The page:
It’s what we were doing last Tuesday on our food bank gardens. Almost everything is gone. Except for some greens. There was still enough out there to do one more harvest.

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I called what we got from the collards, baby collard greens on the label on the bag. We still got a large blue recycling bag full of collards from these long producing plants.

As for the rainbow chard,

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you could still find lovely baby chard nestled between the stems of the past harvests.

And, that Russian kale.

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Before we pulled the plants out of the ground, we found quite a bit of it to harvest.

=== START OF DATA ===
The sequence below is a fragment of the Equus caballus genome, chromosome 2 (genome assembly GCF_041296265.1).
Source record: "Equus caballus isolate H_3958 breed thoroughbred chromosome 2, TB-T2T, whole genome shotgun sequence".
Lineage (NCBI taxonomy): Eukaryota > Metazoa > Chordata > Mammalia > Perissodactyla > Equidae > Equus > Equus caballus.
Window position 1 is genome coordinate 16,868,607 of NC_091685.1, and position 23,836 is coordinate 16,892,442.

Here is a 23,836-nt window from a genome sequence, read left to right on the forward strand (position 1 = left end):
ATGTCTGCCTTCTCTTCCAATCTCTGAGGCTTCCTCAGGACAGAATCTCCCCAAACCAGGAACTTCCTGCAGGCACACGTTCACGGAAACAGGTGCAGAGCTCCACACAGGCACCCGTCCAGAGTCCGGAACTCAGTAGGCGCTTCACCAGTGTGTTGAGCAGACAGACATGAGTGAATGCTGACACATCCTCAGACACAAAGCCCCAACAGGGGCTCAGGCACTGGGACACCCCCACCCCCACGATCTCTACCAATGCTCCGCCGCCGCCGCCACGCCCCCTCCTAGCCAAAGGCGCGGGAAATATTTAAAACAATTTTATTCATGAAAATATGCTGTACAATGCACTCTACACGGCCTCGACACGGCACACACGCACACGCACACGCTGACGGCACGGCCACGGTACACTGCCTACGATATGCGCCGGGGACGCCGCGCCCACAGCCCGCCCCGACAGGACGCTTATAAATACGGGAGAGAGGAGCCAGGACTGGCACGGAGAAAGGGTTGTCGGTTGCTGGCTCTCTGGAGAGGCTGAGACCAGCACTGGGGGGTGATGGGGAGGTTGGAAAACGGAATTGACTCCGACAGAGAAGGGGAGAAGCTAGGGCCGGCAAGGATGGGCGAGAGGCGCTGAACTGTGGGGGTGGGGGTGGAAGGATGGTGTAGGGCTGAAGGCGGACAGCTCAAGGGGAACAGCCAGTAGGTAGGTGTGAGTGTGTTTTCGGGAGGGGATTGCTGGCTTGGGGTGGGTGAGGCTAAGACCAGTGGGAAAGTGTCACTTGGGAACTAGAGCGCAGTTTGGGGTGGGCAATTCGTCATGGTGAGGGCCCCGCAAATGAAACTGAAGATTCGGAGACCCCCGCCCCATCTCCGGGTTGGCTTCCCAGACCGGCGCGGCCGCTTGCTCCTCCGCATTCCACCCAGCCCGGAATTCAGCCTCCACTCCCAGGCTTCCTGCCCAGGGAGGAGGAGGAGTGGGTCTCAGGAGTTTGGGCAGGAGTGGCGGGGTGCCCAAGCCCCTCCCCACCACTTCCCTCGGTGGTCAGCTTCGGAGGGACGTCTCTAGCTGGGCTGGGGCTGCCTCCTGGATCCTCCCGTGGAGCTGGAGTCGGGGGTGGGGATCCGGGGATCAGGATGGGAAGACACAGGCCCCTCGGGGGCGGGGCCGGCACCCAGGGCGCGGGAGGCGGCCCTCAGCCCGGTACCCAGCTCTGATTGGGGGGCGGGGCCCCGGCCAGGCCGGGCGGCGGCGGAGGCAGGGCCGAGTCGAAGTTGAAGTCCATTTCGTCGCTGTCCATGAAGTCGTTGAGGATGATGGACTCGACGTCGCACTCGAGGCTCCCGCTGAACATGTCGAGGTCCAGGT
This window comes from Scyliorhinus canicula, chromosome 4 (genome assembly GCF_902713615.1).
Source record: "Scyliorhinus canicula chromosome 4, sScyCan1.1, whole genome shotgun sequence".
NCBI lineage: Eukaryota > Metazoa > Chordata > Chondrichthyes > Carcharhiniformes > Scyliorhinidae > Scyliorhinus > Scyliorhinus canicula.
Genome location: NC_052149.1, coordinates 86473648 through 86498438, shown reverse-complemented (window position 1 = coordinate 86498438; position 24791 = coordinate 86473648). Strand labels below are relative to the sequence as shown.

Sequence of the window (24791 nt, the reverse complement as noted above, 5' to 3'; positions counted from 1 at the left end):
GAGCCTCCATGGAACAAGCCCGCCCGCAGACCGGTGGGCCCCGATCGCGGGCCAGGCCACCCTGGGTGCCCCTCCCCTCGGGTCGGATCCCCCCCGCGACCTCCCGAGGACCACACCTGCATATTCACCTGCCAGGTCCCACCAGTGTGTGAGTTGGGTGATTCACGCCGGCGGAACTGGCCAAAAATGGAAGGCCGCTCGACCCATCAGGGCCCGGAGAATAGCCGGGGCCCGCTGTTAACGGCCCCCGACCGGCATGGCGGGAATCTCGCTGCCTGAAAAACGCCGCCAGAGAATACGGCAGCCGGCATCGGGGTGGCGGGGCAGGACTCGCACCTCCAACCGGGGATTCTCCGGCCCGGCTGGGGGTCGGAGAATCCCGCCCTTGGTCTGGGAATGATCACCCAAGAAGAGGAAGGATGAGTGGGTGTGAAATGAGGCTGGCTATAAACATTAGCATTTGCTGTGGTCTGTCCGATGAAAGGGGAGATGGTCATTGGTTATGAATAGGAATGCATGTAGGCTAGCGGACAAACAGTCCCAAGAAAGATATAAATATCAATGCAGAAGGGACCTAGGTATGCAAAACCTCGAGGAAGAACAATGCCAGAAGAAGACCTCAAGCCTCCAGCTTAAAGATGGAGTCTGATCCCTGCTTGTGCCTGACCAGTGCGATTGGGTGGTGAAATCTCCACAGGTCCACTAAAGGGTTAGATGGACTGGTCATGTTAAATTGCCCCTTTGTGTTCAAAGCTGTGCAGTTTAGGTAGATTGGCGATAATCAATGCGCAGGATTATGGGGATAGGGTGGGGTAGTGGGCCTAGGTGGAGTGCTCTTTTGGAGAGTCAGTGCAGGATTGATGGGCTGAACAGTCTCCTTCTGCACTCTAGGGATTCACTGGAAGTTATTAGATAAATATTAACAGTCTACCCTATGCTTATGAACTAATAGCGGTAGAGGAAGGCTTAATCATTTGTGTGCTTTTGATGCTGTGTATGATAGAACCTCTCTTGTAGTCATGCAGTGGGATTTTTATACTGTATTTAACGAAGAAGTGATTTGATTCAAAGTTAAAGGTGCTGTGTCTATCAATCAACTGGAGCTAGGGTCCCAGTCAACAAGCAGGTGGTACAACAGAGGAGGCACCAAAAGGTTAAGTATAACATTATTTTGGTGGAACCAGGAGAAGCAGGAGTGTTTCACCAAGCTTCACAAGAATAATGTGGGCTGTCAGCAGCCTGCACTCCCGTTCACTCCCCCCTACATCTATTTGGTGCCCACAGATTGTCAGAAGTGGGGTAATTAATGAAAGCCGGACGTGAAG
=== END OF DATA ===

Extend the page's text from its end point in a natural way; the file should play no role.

Beets and carrots.

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What we couldn’t get for the food bank, like bundles of carrot tops, we used to feed the goats at the Conservancy. It seems they love carrot tops. We did get a good harvest of baby beets and beet greens.

Last act before leaving, pulling those immature cabbages, for anyone who wanted to make cabbage soup. Not big enough to use, but yet edible, these little morsels would make a tasty treat.

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We have learned much from our food bank harvesting. We know what can be used, and what is just too messed up, or tiny, or “weird” to use. I get it. People in our CSA won’t take strange vegetables that are harder to cook. A handful of cabbage leaves isn’t enough to donate, so they either go to waste, or we find a volunteer willing to use them.